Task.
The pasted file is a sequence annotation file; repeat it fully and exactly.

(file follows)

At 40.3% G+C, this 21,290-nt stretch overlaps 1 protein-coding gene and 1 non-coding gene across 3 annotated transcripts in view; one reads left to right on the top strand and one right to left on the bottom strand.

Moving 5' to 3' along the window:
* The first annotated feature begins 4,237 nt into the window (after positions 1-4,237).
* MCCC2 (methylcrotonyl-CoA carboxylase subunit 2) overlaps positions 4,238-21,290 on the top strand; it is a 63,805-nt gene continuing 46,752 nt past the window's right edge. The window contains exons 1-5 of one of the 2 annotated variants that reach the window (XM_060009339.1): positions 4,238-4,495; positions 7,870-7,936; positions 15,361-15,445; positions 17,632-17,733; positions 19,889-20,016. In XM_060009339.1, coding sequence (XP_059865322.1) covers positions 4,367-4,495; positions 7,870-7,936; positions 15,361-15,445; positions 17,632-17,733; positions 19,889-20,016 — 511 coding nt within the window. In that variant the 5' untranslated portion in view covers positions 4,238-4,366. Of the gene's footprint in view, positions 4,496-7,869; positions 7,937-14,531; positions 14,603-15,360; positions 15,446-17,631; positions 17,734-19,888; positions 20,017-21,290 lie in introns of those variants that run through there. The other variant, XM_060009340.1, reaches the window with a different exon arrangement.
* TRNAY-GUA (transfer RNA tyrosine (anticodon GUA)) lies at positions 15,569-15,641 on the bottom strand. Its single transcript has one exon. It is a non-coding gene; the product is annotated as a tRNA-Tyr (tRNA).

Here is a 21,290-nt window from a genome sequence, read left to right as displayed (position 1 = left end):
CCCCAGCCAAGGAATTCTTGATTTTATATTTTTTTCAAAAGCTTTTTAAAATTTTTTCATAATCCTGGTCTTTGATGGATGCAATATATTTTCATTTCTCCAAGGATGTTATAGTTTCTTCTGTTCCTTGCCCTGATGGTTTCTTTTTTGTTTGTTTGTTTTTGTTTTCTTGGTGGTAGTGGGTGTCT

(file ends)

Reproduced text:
At 40.3% G+C, this 21,290-nt stretch overlaps 1 protein-coding gene and 1 non-coding gene across 3 annotated transcripts in view; one reads left to right on the top strand and one right to left on the bottom strand.

Moving 5' to 3' along the window:
* The first annotated feature begins 4,237 nt into the window (after positions 1-4,237).
* MCCC2 (methylcrotonyl-CoA carboxylase subunit 2) overlaps positions 4,238-21,290 on the top strand; it is a 63,805-nt gene continuing 46,752 nt past the window's right edge. The window contains exons 1-5 of one of the 2 annotated variants that reach the window (XM_060009339.1): positions 4,238-4,495; positions 7,870-7,936; positions 15,361-15,445; positions 17,632-17,733; positions 19,889-20,016. In XM_060009339.1, coding sequence (XP_059865322.1) covers positions 4,367-4,495; positions 7,870-7,936; positions 15,361-15,445; positions 17,632-17,733; positions 19,889-20,016 — 511 coding nt within the window. In that variant the 5' untranslated portion in view covers positions 4,238-4,366. Of the gene's footprint in view, positions 4,496-7,869; positions 7,937-14,531; positions 14,603-15,360; positions 15,446-17,631; positions 17,734-19,888; positions 20,017-21,290 lie in introns of those variants that run through there. The other variant, XM_060009340.1, reaches the window with a different exon arrangement.
* TRNAY-GUA (transfer RNA tyrosine (anticodon GUA)) lies at positions 15,569-15,641 on the bottom strand. Its single transcript has one exon. It is a non-coding gene; the product is annotated as a tRNA-Tyr (tRNA).

Here is a 21,290-nt window from a genome sequence, read left to right as displayed (position 1 = left end):
CCCCAGCCAAGGAATTCTTGATTTTATATTTTTTTCAAAAGCTTTTTAAAATTTTTTCATAATCCTGGTCTTTGATGGATGCAATATATTTTCATTTCTCCAAGGATGTTATAGTTTCTTCTGTTCCTTGCCCTGATGGTTTCTTTTTTGTTTGTTTGTTTTTGTTTTCTTGGTGGTAGTGGGTGTCT